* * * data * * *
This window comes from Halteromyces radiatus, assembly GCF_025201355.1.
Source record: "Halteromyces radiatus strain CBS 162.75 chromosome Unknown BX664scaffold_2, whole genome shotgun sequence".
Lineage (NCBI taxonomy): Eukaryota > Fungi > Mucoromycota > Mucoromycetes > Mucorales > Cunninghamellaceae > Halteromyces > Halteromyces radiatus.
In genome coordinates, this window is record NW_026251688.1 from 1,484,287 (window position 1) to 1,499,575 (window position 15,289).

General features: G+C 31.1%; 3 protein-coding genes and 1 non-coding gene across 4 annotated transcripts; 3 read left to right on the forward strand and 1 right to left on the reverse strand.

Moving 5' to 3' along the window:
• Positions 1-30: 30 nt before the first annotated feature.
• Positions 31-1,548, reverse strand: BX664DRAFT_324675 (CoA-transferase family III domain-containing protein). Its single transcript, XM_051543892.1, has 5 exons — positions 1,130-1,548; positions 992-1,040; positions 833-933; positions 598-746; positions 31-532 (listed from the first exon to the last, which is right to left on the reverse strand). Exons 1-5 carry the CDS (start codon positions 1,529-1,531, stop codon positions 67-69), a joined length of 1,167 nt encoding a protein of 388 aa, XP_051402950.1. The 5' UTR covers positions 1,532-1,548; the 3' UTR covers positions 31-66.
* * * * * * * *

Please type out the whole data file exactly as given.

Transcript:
This window comes from Halteromyces radiatus, assembly GCF_025201355.1.
Source record: "Halteromyces radiatus strain CBS 162.75 chromosome Unknown BX664scaffold_2, whole genome shotgun sequence".
Lineage (NCBI taxonomy): Eukaryota > Fungi > Mucoromycota > Mucoromycetes > Mucorales > Cunninghamellaceae > Halteromyces > Halteromyces radiatus.
In genome coordinates, this window is record NW_026251688.1 from 1,484,287 (window position 1) to 1,499,575 (window position 15,289).

General features: G+C 31.1%; 3 protein-coding genes and 1 non-coding gene across 4 annotated transcripts; 3 read left to right on the forward strand and 1 right to left on the reverse strand.

Moving 5' to 3' along the window:
• Positions 1-30: 30 nt before the first annotated feature.
• Positions 31-1,548, reverse strand: BX664DRAFT_324675 (CoA-transferase family III domain-containing protein). Its single transcript, XM_051543892.1, has 5 exons — positions 1,130-1,548; positions 992-1,040; positions 833-933; positions 598-746; positions 31-532 (listed from the first exon to the last, which is right to left on the reverse strand). Exons 1-5 carry the CDS (start codon positions 1,529-1,531, stop codon positions 67-69), a joined length of 1,167 nt encoding a protein of 388 aa, XP_051402950.1. The 5' UTR covers positions 1,532-1,548; the 3' UTR covers positions 31-66.